Anti-discrimination law can insist on ‘similar treatment for the similarly situated’, can outlaw overt prejudice, can sometimes close substandard institutions. But what of those who are not ‘similarly situated’? Those who need more than an on-off ramp to participate on anything like equal terms? Those who in fact need ‘special’ rights? This is sometimes seen as the weakness of the rights-based approach–it can overturn discriminatory exceptions, but can it make good exceptions for those who need them? Yet rights-based law as it developed in the US through cases fought on behalf of people with learning disabilities (for example Pennhurst) won a ‘right to habilitation’ which was in fact founded on a person’s difference. This allowance for difference was the basis for ‘reasonable accommodation’, that lynchpin of the ADA approach. One of the major disappointments of the Irish legal journey has been the lack of understanding of this concept evinced by the Supreme Court judgement on the 1997 Employment Equality Act. In the US ‘reasonable accommodation’ was balanced by the notion of ‘undue hardship’, thus allowing commercial concerns to be considered by the courts; and accessibility expenses attracted tax breaks. Here, the spectre of a lift in every corner-shop obscured the fact that fewer than ten per cent of disabled people need a lift, and that experience in other countries has shown that most reasonable accommodations are mundane and cheap (US JAN Network quotes an average cost of less than $200).
Only in allowing for difference will law properly cater for minorities; and yet the paradox is that allowing for difference can lead to creeping segregation and substandard services. This essential tension is well expressed by Martha Minow (1987): ‘Rights founded on sameness could support deinstitutionalisation for mentally retarded people but not new community services and programs. Rights founded on difference risk merging into the kind of rationale that produced the problem in the first place: the rationale of fundamental difference justifying exclusion from society.’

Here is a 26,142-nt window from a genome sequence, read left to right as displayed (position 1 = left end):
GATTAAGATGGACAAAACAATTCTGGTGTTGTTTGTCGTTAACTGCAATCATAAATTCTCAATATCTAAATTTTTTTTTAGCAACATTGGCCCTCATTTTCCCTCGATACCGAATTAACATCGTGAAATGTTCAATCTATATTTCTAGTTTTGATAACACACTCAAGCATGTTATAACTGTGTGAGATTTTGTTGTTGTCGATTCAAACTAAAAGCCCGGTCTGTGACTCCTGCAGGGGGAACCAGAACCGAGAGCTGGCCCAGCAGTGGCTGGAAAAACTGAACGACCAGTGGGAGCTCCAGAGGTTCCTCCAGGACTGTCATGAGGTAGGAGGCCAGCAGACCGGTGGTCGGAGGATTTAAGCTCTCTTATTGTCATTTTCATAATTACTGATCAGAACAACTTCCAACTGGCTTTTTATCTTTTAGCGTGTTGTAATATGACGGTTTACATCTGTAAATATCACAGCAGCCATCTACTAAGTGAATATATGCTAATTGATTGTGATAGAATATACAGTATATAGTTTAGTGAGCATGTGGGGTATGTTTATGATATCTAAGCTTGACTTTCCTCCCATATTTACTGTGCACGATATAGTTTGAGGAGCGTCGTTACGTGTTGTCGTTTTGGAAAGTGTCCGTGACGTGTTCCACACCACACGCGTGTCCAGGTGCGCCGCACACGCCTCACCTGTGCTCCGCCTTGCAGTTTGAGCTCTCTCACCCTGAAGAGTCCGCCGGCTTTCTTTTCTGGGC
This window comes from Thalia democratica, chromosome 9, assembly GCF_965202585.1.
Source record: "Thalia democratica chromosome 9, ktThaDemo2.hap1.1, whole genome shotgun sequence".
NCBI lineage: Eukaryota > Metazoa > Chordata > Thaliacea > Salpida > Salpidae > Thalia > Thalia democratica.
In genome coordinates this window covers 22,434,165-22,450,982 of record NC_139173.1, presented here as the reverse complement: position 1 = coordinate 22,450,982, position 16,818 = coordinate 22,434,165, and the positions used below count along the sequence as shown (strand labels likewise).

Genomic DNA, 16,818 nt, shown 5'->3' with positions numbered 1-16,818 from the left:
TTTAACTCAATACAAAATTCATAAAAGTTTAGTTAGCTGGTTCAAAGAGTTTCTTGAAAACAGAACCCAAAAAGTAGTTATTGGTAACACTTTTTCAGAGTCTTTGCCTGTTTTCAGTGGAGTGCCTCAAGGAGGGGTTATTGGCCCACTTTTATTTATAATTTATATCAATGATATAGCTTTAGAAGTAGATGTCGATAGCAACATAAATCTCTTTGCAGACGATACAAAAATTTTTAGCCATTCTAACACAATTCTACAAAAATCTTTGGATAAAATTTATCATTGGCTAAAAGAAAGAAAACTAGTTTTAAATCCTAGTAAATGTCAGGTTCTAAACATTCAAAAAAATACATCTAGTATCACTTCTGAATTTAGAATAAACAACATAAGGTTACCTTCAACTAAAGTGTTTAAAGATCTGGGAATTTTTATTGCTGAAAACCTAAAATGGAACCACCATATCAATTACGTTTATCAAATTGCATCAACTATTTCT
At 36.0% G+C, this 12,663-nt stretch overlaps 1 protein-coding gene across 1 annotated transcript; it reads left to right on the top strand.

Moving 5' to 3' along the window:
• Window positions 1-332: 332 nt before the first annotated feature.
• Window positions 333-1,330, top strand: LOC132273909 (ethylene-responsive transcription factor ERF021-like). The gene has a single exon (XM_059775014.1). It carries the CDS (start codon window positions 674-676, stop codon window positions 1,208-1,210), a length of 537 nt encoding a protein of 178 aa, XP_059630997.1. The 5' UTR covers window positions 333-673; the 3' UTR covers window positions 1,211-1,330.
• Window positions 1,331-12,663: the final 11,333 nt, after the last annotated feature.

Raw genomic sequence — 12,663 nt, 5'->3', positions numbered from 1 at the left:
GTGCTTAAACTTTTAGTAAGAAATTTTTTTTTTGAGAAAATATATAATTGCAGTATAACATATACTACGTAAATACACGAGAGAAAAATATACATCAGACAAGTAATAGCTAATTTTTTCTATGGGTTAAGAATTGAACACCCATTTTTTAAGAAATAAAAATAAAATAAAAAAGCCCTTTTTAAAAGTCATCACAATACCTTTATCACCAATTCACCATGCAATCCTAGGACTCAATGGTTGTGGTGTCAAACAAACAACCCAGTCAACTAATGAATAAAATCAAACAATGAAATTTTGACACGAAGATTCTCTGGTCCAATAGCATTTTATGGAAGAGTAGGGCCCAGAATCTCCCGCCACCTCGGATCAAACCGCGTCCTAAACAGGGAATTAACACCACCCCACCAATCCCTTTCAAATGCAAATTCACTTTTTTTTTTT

The challenge is to provide similar treatment wherever possible, and special treatment only where similar treatment is clearly insufficient. This demands a flexibility and an awareness of the power relations which sometimes make it convenient for the categorisers to corral the poor, the sick and the disabled in a ‘special’ group. Another paradox exists in the fact that law depends on hard and fast definitions–a person has to ‘qualify’ as a disabled person under the ADA, and this means that he/she has to ’embrace the label of a socially discredited group … in order to qualify for protection’ (Bickenbeck 1999).
Bickenbeck, although he acclaims the achievements of the rights approach, feels that there are problems with the proliferation of minority groups–people have to play up their disadvantage to compete with other minorities. Disability does not always fit easily into the minority model. Zola (1989) was the first to remark that the boundaries between people with disabilities and the temporarily able-bodied are not fixed, and that the commonality of experience between people with different disabilities is sometimes small. People with learning and mental health difficulties remain at the bottom of the disability heap. ‘More universal policies that recognise that the entire population is at risk for the concomitants of chronic illness and disability’ are needed (Zola 1989), with the issue defined more in terms of redistributive justice than of minority rights.
However, the perceived impartiality of the law is a trump card for minorities. As Gooding puts it:
‘Law’s claim to be apart from and above politics, economics and culture, to offer an objective quasi-scientific analysis which results in fairness and justice is key to its legitimacy and symbolic power.’ But law’s impartiality is not absolute, because it is administered by people who belong to their own culture and share its blind spots.
Aristotle and the architects of the American Constitution who wrote so inspiringly about equality both came from slave-owning societies, and found no difficulty in accommodating their principles to this exception. Recent happenings in Irish legal circles would indicate that similar paradoxes exist here. Law is fairly impartial–but it does have hidden biases; it both influences and is influenced by the climate of opinion of the day. Would we have got the O’Donoghue judgement on the right to education of all children thirty years ago? Would we have got it without the influence of legislation in other countries?